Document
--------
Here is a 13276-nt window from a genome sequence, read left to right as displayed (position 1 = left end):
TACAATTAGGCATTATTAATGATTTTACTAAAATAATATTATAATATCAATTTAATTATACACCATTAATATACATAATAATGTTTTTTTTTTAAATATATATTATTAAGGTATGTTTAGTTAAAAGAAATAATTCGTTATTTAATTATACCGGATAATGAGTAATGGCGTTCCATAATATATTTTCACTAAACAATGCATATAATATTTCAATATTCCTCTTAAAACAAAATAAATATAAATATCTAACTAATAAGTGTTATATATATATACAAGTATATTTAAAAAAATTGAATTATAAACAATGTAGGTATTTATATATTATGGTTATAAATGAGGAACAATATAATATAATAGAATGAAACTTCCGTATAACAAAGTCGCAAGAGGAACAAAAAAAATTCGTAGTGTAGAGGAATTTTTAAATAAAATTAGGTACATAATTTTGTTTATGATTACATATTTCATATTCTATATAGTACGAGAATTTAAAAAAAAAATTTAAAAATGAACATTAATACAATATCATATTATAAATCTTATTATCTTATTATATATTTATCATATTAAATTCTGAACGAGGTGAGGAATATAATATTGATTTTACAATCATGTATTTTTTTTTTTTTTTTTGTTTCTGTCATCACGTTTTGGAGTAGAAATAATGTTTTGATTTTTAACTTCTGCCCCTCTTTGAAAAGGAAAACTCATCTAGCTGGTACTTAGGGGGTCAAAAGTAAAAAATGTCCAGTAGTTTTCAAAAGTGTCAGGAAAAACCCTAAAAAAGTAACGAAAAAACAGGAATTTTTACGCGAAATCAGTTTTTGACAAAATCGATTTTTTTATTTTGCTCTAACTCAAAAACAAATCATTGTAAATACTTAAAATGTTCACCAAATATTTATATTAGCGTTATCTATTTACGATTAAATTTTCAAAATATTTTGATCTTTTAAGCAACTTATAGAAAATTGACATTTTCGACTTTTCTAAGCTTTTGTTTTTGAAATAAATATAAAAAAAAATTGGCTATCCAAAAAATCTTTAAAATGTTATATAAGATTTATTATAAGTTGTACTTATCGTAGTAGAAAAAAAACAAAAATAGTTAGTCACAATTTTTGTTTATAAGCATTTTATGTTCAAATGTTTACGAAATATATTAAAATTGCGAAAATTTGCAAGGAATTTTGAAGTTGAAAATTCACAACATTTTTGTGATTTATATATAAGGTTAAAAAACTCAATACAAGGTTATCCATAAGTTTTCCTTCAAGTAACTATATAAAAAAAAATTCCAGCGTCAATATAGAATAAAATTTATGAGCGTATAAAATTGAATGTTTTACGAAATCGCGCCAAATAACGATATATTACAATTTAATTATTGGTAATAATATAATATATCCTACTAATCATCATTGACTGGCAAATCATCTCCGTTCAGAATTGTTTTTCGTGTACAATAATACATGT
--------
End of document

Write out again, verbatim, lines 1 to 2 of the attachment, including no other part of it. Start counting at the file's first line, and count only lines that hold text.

Here is a 13276-nt window from a genome sequence, read left to right as displayed (position 1 = left end):
TACAATTAGGCATTATTAATGATTTTACTAAAATAATATTATAATATCAATTTAATTATACACCATTAATATACATAATAATGTTTTTTTTTTAAATATATATTATTAAGGTATGTTTAGTTAAAAGAAATAATTCGTTATTTAATTATACCGGATAATGAGTAATGGCGTTCCATAATATATTTTCACTAAACAATGCATATAATATTTCAATATTCCTCTTAAAACAAAATAAATATAAATATCTAACTAATAAGTGTTATATATATATACAAGTATATTTAAAAAAATTGAATTATAAACAATGTAGGTATTTATATATTATGGTTATAAATGAGGAACAATATAATATAATAGAATGAAACTTCCGTATAACAAAGTCGCAAGAGGAACAAAAAAAATTCGTAGTGTAGAGGAATTTTTAAATAAAATTAGGTACATAATTTTGTTTATGATTACATATTTCATATTCTATATAGTACGAGAATTTAAAAAAAAAATTTAAAAATGAACATTAATACAATATCATATTATAAATCTTATTATCTTATTATATATTTATCATATTAAATTCTGAACGAGGTGAGGAATATAATATTGATTTTACAATCATGTATTTTTTTTTTTTTTTTTGTTTCTGTCATCACGTTTTGGAGTAGAAATAATGTTTTGATTTTTAACTTCTGCCCCTCTTTGAAAAGGAAAACTCATCTAGCTGGTACTTAGGGGGTCAAAAGTAAAAAATGTCCAGTAGTTTTCAAAAGTGTCAGGAAAAACCCTAAAAAAGTAACGAAAAAACAGGAATTTTTACGCGAAATCAGTTTTTGACAAAATCGATTTTTTTATTTTGCTCTAACTCAAAAACAAATCATTGTAAATACTTAAAATGTTCACCAAATATTTATATTAGCGTTATCTATTTACGATTAAATTTTCAAAATATTTTGATCTTTTAAGCAACTTATAGAAAATTGACATTTTCGACTTTTCTAAGCTTTTGTTTTTGAAATAAATATAAAAAAAAATTGGCTATCCAAAAAATCTTTAAAATGTTATATAAGATTTATTATAAGTTGTACTTATCGTAGTAGAAAAAAAACAAAAATAGTTAGTCACAATTTTTGTTTATAAGCATTTTATGTTCAAATGTTTACGAAATATATTAAAATTGCGAAAATTTGCAAGGAATTTTGAAGTTGAAAATTCACAACATTTTTGTGATTTATATATAAGGTTAAAAAACTCAATACAAGGTTATCCATAAGTTTTCCTTCAAGTAACTATATAAAAAAAAATTCCAGCGTCAATATAGAATAAAATTTATGAGCGTATAAAATTGAATGTTTTACGAAATCGCGCCAAATAACGATATATTACAATTTAATTATTGGTAATAATATAATATATCCTACTAATCATCATTGACTGGCAAATCATCTCCGTTCAGAATTGTTTTTCGTGTACAATAATACATGT